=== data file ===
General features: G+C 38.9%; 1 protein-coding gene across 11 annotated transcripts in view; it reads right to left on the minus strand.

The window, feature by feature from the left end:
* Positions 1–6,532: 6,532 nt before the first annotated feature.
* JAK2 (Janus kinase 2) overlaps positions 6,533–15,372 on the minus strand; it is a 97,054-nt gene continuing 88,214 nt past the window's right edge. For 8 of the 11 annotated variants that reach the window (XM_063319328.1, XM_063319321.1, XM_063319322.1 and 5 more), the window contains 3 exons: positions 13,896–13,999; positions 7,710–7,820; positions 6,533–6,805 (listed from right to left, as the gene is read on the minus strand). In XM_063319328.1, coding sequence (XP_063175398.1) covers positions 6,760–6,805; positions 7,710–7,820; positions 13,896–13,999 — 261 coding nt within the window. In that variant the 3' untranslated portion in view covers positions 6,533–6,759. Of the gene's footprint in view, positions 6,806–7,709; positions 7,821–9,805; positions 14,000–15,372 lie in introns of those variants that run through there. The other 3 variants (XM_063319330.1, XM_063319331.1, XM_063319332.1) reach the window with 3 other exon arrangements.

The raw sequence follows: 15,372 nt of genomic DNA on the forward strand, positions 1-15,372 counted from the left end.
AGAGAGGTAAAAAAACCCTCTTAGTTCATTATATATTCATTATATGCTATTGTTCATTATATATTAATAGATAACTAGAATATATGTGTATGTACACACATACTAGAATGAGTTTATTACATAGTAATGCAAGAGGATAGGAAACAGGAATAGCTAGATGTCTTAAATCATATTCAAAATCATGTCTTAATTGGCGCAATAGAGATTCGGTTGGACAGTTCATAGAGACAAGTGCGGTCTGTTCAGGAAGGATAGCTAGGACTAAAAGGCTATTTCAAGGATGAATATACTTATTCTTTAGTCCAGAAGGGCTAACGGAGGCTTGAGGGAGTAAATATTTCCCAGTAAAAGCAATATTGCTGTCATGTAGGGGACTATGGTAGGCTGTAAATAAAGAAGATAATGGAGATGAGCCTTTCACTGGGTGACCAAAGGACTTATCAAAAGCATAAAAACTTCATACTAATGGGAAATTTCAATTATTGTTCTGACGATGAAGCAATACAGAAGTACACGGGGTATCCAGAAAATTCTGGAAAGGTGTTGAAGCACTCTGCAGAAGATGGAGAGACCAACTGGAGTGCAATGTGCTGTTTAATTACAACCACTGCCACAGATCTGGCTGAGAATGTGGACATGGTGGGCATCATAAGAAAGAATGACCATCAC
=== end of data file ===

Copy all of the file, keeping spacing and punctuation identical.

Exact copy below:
General features: G+C 38.9%; 1 protein-coding gene across 11 annotated transcripts in view; it reads right to left on the minus strand.

The window, feature by feature from the left end:
* Positions 1–6,532: 6,532 nt before the first annotated feature.
* JAK2 (Janus kinase 2) overlaps positions 6,533–15,372 on the minus strand; it is a 97,054-nt gene continuing 88,214 nt past the window's right edge. For 8 of the 11 annotated variants that reach the window (XM_063319328.1, XM_063319321.1, XM_063319322.1 and 5 more), the window contains 3 exons: positions 13,896–13,999; positions 7,710–7,820; positions 6,533–6,805 (listed from right to left, as the gene is read on the minus strand). In XM_063319328.1, coding sequence (XP_063175398.1) covers positions 6,760–6,805; positions 7,710–7,820; positions 13,896–13,999 — 261 coding nt within the window. In that variant the 3' untranslated portion in view covers positions 6,533–6,759. Of the gene's footprint in view, positions 6,806–7,709; positions 7,821–9,805; positions 14,000–15,372 lie in introns of those variants that run through there. The other 3 variants (XM_063319330.1, XM_063319331.1, XM_063319332.1) reach the window with 3 other exon arrangements.

The raw sequence follows: 15,372 nt of genomic DNA on the forward strand, positions 1-15,372 counted from the left end.
AGAGAGGTAAAAAAACCCTCTTAGTTCATTATATATTCATTATATGCTATTGTTCATTATATATTAATAGATAACTAGAATATATGTGTATGTACACACATACTAGAATGAGTTTATTACATAGTAATGCAAGAGGATAGGAAACAGGAATAGCTAGATGTCTTAAATCATATTCAAAATCATGTCTTAATTGGCGCAATAGAGATTCGGTTGGACAGTTCATAGAGACAAGTGCGGTCTGTTCAGGAAGGATAGCTAGGACTAAAAGGCTATTTCAAGGATGAATATACTTATTCTTTAGTCCAGAAGGGCTAACGGAGGCTTGAGGGAGTAAATATTTCCCAGTAAAAGCAATATTGCTGTCATGTAGGGGACTATGGTAGGCTGTAAATAAAGAAGATAATGGAGATGAGCCTTTCACTGGGTGACCAAAGGACTTATCAAAAGCATAAAAACTTCATACTAATGGGAAATTTCAATTATTGTTCTGACGATGAAGCAATACAGAAGTACACGGGGTATCCAGAAAATTCTGGAAAGGTGTTGAAGCACTCTGCAGAAGATGGAGAGACCAACTGGAGTGCAATGTGCTGTTTAATTACAACCACTGCCACAGATCTGGCTGAGAATGTGGACATGGTGGGCATCATAAGAAAGAATGACCATCAC